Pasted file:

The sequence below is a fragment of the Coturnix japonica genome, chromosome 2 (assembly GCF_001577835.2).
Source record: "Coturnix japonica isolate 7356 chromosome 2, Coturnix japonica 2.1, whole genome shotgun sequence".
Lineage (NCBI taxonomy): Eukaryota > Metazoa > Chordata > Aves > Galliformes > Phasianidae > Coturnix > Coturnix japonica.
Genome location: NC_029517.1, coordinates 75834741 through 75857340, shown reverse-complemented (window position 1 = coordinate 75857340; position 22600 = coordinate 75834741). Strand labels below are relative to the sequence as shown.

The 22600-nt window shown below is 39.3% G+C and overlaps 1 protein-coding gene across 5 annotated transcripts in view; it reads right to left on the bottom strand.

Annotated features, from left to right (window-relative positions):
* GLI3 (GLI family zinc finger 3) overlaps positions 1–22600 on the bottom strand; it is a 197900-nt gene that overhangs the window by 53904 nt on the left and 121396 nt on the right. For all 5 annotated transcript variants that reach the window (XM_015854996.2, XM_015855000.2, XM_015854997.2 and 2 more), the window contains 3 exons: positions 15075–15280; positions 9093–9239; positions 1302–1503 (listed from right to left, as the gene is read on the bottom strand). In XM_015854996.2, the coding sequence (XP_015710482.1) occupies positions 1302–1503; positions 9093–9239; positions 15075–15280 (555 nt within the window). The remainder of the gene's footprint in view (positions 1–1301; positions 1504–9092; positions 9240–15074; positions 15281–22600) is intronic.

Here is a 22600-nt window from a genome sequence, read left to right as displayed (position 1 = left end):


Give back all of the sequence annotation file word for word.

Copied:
The sequence below is a fragment of the Coturnix japonica genome, chromosome 2 (assembly GCF_001577835.2).
Source record: "Coturnix japonica isolate 7356 chromosome 2, Coturnix japonica 2.1, whole genome shotgun sequence".
Lineage (NCBI taxonomy): Eukaryota > Metazoa > Chordata > Aves > Galliformes > Phasianidae > Coturnix > Coturnix japonica.
Genome location: NC_029517.1, coordinates 75834741 through 75857340, shown reverse-complemented (window position 1 = coordinate 75857340; position 22600 = coordinate 75834741). Strand labels below are relative to the sequence as shown.

The 22600-nt window shown below is 39.3% G+C and overlaps 1 protein-coding gene across 5 annotated transcripts in view; it reads right to left on the bottom strand.

Annotated features, from left to right (window-relative positions):
* GLI3 (GLI family zinc finger 3) overlaps positions 1–22600 on the bottom strand; it is a 197900-nt gene that overhangs the window by 53904 nt on the left and 121396 nt on the right. For all 5 annotated transcript variants that reach the window (XM_015854996.2, XM_015855000.2, XM_015854997.2 and 2 more), the window contains 3 exons: positions 15075–15280; positions 9093–9239; positions 1302–1503 (listed from right to left, as the gene is read on the bottom strand). In XM_015854996.2, the coding sequence (XP_015710482.1) occupies positions 1302–1503; positions 9093–9239; positions 15075–15280 (555 nt within the window). The remainder of the gene's footprint in view (positions 1–1301; positions 1504–9092; positions 9240–15074; positions 15281–22600) is intronic.

Here is a 22600-nt window from a genome sequence, read left to right as displayed (position 1 = left end):